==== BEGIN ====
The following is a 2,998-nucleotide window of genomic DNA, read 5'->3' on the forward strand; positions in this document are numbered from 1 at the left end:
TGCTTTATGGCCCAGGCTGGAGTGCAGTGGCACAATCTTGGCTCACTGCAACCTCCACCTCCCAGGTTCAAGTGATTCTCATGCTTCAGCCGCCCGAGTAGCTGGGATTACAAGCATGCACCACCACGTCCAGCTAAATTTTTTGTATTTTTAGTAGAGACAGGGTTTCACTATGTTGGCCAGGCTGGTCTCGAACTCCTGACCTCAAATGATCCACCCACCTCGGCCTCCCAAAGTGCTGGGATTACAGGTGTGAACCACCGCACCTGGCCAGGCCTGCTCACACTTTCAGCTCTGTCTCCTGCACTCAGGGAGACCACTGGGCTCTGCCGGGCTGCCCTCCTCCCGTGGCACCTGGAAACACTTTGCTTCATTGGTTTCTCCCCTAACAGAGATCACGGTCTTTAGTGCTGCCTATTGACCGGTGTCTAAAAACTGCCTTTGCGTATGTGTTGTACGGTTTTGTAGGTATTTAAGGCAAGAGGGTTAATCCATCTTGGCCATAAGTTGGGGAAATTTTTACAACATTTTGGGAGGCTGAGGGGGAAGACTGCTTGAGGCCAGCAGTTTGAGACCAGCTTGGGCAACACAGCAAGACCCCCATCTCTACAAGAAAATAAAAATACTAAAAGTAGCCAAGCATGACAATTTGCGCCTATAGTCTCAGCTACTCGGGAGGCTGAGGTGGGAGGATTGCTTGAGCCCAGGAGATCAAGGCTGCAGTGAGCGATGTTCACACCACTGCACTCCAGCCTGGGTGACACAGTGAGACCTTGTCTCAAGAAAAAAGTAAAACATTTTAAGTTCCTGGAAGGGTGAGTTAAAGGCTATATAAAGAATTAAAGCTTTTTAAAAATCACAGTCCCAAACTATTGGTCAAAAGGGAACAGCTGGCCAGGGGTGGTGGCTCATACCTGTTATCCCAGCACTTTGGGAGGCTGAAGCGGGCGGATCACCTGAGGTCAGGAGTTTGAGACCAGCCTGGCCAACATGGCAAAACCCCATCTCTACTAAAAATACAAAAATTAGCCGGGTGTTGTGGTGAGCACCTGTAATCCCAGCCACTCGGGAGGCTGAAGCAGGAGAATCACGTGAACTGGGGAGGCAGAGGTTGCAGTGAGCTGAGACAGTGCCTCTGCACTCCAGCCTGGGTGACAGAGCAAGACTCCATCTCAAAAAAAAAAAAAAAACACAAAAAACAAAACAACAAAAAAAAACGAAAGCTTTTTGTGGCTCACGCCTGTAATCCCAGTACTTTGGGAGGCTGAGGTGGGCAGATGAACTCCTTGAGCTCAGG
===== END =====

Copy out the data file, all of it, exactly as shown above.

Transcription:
The following is a 2,998-nucleotide window of genomic DNA, read 5'->3' on the forward strand; positions in this document are numbered from 1 at the left end:
TGCTTTATGGCCCAGGCTGGAGTGCAGTGGCACAATCTTGGCTCACTGCAACCTCCACCTCCCAGGTTCAAGTGATTCTCATGCTTCAGCCGCCCGAGTAGCTGGGATTACAAGCATGCACCACCACGTCCAGCTAAATTTTTTGTATTTTTAGTAGAGACAGGGTTTCACTATGTTGGCCAGGCTGGTCTCGAACTCCTGACCTCAAATGATCCACCCACCTCGGCCTCCCAAAGTGCTGGGATTACAGGTGTGAACCACCGCACCTGGCCAGGCCTGCTCACACTTTCAGCTCTGTCTCCTGCACTCAGGGAGACCACTGGGCTCTGCCGGGCTGCCCTCCTCCCGTGGCACCTGGAAACACTTTGCTTCATTGGTTTCTCCCCTAACAGAGATCACGGTCTTTAGTGCTGCCTATTGACCGGTGTCTAAAAACTGCCTTTGCGTATGTGTTGTACGGTTTTGTAGGTATTTAAGGCAAGAGGGTTAATCCATCTTGGCCATAAGTTGGGGAAATTTTTACAACATTTTGGGAGGCTGAGGGGGAAGACTGCTTGAGGCCAGCAGTTTGAGACCAGCTTGGGCAACACAGCAAGACCCCCATCTCTACAAGAAAATAAAAATACTAAAAGTAGCCAAGCATGACAATTTGCGCCTATAGTCTCAGCTACTCGGGAGGCTGAGGTGGGAGGATTGCTTGAGCCCAGGAGATCAAGGCTGCAGTGAGCGATGTTCACACCACTGCACTCCAGCCTGGGTGACACAGTGAGACCTTGTCTCAAGAAAAAAGTAAAACATTTTAAGTTCCTGGAAGGGTGAGTTAAAGGCTATATAAAGAATTAAAGCTTTTTAAAAATCACAGTCCCAAACTATTGGTCAAAAGGGAACAGCTGGCCAGGGGTGGTGGCTCATACCTGTTATCCCAGCACTTTGGGAGGCTGAAGCGGGCGGATCACCTGAGGTCAGGAGTTTGAGACCAGCCTGGCCAACATGGCAAAACCCCATCTCTACTAAAAATACAAAAATTAGCCGGGTGTTGTGGTGAGCACCTGTAATCCCAGCCACTCGGGAGGCTGAAGCAGGAGAATCACGTGAACTGGGGAGGCAGAGGTTGCAGTGAGCTGAGACAGTGCCTCTGCACTCCAGCCTGGGTGACAGAGCAAGACTCCATCTCAAAAAAAAAAAAAAAACACAAAAAACAAAACAACAAAAAAAAACGAAAGCTTTTTGTGGCTCACGCCTGTAATCCCAGTACTTTGGGAGGCTGAGGTGGGCAGATGAACTCCTTGAGCTCAGG